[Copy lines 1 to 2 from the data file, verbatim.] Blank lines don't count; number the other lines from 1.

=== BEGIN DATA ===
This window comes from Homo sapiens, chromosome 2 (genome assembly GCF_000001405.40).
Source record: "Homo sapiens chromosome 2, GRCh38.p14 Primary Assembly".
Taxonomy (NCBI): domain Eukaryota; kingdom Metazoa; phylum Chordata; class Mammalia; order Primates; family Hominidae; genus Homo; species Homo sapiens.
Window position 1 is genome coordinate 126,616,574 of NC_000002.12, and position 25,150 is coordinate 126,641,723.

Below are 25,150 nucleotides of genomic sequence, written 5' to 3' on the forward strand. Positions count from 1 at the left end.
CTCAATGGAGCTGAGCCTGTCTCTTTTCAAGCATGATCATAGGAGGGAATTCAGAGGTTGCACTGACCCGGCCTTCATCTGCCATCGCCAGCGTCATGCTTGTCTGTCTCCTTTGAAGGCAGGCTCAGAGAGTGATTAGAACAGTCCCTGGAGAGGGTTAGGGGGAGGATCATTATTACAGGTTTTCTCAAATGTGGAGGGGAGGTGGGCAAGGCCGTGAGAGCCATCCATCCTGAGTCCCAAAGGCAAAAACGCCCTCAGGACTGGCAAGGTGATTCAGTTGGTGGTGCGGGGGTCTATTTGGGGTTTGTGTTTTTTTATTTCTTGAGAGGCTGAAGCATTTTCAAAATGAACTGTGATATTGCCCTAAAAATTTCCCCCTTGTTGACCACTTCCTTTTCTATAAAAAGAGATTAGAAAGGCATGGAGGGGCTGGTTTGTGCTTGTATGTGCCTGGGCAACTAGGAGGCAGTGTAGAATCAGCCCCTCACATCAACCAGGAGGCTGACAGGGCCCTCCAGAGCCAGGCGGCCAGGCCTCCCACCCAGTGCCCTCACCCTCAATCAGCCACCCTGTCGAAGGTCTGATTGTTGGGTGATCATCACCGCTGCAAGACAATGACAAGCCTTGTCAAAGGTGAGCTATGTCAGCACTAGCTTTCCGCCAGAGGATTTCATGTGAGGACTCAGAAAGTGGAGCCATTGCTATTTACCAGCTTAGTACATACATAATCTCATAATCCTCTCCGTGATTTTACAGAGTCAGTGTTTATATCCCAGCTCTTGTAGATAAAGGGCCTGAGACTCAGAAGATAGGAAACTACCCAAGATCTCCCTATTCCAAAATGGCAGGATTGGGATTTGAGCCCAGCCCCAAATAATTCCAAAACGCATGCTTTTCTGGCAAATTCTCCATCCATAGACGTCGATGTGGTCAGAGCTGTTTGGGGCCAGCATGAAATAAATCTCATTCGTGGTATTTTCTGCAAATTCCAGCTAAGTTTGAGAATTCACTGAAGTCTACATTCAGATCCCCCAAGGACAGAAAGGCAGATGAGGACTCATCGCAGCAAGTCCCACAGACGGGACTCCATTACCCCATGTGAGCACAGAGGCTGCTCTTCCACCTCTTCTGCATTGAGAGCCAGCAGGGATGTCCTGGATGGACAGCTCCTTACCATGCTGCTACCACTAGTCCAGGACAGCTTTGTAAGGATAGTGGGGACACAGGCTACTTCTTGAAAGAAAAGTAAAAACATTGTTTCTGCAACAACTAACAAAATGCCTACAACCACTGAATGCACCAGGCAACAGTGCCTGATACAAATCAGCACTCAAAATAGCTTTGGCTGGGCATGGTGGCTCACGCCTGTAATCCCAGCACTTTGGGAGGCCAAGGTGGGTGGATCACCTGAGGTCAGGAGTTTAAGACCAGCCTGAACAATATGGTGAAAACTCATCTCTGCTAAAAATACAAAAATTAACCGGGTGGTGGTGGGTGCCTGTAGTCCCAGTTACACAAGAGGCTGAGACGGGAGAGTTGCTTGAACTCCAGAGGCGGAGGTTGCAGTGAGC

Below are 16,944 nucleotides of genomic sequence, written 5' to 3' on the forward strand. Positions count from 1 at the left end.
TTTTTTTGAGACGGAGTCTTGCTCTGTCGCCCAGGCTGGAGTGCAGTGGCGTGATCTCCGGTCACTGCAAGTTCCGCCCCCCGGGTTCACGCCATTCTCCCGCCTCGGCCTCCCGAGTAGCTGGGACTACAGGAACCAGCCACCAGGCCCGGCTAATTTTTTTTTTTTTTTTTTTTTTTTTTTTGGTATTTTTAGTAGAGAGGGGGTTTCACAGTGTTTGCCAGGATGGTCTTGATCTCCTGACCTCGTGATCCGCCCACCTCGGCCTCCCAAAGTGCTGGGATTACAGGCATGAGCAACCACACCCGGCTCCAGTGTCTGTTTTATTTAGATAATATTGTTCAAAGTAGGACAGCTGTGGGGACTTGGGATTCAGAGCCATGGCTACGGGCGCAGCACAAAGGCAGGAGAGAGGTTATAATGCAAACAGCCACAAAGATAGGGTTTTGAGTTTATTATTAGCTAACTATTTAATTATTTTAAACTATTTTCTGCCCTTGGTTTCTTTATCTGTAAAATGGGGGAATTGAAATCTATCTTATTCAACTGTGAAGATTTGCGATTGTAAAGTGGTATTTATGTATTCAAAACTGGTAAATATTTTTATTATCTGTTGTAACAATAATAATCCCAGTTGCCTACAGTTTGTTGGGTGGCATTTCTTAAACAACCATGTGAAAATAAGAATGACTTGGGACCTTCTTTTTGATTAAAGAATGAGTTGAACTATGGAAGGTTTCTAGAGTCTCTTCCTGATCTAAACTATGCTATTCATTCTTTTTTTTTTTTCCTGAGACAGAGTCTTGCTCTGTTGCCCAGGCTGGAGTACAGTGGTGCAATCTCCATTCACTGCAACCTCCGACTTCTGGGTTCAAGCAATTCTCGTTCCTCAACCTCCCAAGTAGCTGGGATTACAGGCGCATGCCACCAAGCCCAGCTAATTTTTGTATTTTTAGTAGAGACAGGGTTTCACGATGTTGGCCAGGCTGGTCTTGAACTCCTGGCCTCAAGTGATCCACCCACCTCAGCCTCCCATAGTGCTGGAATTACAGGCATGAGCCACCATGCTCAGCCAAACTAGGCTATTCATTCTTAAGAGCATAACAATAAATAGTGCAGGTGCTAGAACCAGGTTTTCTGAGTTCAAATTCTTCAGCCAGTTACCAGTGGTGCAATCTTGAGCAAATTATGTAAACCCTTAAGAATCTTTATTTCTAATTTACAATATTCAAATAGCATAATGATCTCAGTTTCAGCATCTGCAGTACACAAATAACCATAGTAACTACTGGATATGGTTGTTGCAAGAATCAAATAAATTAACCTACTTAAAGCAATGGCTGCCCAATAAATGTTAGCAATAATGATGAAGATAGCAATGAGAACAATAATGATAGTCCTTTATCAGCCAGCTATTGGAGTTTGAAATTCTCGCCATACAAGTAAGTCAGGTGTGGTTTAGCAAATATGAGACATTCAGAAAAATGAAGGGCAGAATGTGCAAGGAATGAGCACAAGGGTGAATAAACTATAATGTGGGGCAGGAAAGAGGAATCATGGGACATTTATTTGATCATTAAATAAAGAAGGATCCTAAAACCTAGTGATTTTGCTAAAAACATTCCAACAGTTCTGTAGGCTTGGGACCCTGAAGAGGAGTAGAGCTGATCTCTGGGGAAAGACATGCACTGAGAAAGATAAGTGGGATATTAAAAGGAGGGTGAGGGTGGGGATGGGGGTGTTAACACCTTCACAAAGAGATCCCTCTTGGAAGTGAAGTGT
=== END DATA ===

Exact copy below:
This window comes from Homo sapiens, chromosome 2 (genome assembly GCF_000001405.40).
Source record: "Homo sapiens chromosome 2, GRCh38.p14 Primary Assembly".